Hiv/Aids Patients Are Expelled from Their Hospital in Kiev

People leaving with HIV/AIDS in Ukraine fight with the church and the state for their right to medical treatment. The clinic's “Lavra” shutdown could have contributed to five deaths in the last two months.

The “Lavra” clinic for those infected with HIV/AIDS and hepatitis is located near the territory of the Kyiv Pechersk Lavra monastery. Until recently, the clinic served the needs of 9000 patients from all over Ukraine, the only medical institution to provide residential treatment for such illnesses. However, now the premises of the clinic are almost empty – a few patients are left on their beds, while all the equipment has been removed, and the medical staff has been fired.

The reason this is the transference of the hospital premises to the Ukrainian Orthodox Church (Moscow Patriarchate). In 2011, the National Academy of Medical Science (NAMS) made a decision to disband or transfer the “Lavra” clinic to other premises, which were supposed to be built specifically for that purpose. The situation worsened after the decree of the Cabinet of Ministers on 1 July 2013. This obliged the patients and the medical staff of the clinic to vacate the premises by July 8 and deliver them into the possession of the Ministry of Culture, which was to then transfer them to the church holdings of the Kyiv Pechersk Lavra conservation area. But the active stance taken by the patients and the medical staff compelled the authorities and the church to accept a concession: on July 11, all sides of the conflict signed a memorandum establishing that the clinic will remain untouched until new premises are repaired and brought into line with the respective provisions.

Despite the memorandum, it seems that other agreements between the National Academy of Medical Science and the church have been made. On September 12, the patients chained themselves to their beds in protest at the violation of conditions of the memorandum. According to them, NAMS insisted on the forceful transfer of the clinic to the new premises, even though these do not meet hospital standards. The Academy  shut the clinic down, imposed pressure on the medical staff to not deliver services, and removed all of the equipment and medication.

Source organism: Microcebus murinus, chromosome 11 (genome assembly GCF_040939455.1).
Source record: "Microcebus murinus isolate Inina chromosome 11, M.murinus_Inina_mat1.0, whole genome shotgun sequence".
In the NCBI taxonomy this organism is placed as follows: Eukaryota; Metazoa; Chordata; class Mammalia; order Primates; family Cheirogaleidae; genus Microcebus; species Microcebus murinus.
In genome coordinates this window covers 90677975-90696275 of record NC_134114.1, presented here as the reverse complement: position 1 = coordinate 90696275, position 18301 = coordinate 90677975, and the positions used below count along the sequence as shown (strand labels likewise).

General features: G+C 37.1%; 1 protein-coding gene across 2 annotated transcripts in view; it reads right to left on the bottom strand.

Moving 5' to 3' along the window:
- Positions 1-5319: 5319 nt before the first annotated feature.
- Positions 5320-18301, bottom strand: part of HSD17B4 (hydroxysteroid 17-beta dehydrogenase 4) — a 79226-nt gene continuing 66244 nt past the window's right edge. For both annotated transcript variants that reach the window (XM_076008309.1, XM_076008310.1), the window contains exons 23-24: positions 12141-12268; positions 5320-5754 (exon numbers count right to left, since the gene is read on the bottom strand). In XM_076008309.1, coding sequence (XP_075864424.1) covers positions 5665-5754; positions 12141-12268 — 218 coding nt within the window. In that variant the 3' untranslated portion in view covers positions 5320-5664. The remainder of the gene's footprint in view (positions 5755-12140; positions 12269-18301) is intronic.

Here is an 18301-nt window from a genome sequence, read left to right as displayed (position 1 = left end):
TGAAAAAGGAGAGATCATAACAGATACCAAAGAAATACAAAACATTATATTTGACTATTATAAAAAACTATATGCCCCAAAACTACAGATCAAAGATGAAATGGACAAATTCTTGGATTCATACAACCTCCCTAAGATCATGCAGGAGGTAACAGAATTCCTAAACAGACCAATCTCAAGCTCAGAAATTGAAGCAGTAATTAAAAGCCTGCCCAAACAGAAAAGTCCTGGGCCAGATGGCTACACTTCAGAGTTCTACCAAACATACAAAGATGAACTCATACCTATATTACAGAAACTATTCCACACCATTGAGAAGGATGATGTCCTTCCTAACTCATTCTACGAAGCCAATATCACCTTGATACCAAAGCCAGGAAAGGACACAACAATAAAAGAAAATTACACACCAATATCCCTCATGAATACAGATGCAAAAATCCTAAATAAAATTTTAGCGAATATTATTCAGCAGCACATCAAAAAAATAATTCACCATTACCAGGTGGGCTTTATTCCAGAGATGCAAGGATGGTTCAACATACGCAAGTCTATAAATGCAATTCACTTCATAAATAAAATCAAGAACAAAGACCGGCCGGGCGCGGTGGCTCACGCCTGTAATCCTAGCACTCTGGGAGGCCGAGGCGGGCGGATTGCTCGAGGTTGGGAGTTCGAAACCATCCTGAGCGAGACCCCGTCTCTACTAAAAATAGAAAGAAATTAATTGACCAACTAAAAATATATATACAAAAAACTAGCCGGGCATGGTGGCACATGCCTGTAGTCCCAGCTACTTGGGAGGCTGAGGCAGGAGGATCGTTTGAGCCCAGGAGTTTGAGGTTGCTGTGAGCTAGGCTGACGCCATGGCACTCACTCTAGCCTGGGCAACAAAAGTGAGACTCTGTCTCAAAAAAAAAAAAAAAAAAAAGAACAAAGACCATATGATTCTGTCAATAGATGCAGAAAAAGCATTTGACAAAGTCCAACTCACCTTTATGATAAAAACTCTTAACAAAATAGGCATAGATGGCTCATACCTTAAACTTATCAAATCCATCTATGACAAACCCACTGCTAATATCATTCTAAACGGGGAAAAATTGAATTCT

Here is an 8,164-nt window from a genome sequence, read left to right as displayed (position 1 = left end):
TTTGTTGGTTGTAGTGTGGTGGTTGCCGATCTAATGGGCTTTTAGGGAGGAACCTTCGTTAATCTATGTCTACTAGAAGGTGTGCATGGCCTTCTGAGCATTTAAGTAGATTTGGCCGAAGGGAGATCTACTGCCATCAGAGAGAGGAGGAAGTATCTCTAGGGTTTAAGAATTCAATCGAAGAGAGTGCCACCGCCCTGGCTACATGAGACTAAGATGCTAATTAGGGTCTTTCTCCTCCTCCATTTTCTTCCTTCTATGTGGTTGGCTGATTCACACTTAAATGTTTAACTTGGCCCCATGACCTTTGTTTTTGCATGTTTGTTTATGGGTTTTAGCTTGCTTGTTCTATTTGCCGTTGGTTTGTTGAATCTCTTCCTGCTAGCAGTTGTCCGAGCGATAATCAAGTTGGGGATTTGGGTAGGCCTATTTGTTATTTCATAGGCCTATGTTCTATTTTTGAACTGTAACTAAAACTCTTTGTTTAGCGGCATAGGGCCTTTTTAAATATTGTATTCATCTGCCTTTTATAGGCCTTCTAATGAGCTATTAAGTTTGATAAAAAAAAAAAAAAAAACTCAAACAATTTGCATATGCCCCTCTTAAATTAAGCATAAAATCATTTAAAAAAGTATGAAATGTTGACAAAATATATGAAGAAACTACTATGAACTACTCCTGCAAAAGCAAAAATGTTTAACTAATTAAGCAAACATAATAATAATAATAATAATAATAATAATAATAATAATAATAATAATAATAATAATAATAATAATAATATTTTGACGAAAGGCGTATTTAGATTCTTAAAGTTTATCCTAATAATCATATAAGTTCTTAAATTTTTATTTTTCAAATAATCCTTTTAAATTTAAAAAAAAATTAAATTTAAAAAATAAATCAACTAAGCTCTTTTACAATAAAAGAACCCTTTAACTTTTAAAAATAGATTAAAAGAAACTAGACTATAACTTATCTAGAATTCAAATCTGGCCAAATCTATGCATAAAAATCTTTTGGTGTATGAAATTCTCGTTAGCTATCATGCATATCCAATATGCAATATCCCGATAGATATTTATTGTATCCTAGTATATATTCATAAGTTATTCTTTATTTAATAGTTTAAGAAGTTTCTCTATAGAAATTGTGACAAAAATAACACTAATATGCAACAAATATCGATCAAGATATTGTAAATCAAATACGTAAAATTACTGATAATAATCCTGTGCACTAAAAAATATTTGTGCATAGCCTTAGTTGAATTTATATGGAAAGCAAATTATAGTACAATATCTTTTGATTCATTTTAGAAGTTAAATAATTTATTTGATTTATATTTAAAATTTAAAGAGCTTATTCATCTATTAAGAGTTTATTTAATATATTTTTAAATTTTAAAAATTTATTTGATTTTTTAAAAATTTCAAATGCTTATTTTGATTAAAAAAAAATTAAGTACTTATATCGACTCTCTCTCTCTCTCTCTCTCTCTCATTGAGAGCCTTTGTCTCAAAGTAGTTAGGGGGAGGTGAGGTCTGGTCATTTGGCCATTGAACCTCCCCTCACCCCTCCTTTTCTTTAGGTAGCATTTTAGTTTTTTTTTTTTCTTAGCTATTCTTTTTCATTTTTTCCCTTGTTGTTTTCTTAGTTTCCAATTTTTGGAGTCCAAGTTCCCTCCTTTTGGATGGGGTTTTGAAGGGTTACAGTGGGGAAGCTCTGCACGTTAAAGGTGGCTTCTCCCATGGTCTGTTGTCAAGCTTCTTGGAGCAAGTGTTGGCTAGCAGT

Although the hospital has stopped functioning, some of its patients still remain its former premises, requiring the creation of appropriate conditions for their treatment. For the second month, they are under pressure by bureaucrats and the church. The latter, although it publicly condemned the actions by the head of NAMS Andriy Serdiuk, is actually involved in the terror against those who remained at the clinic. According to the patients, representatives of the church have themselves shut off the power supply in the clinic’s former premises; moreover, they superintended the removal of equipment and medication.

All of this motivated the former patients and doctors to protest at the Cabinet of Ministers on October 8. They stressed on the absence of an institution in Ukraine that could provide in-patient treatment for severely ill patients diagnosed HIV/AIDS. The clinic’s shutdown has already caused five deaths in two months. The end of repairs in the new premises is expected not earlier than the end of October, but the pace of work so far shows that it may take longer. Moreover, the location and storage conditions of the medication and equipment taken out of the hospital are as of now unknown.

Video by Oleksyi Radynski.

Translation by Anna Kravets.

Read: Ukrainian version of article by Nazaryi Sovsun.


Nazariy Sovsun
Nazariy Sovsun is a cultural activist, journalist and member of the Visual Culture Research Center and Political Critique Club in Kyiv. He is a coordinator with the Narkopolityka Project, and is responsible for Схеmа's communication with media.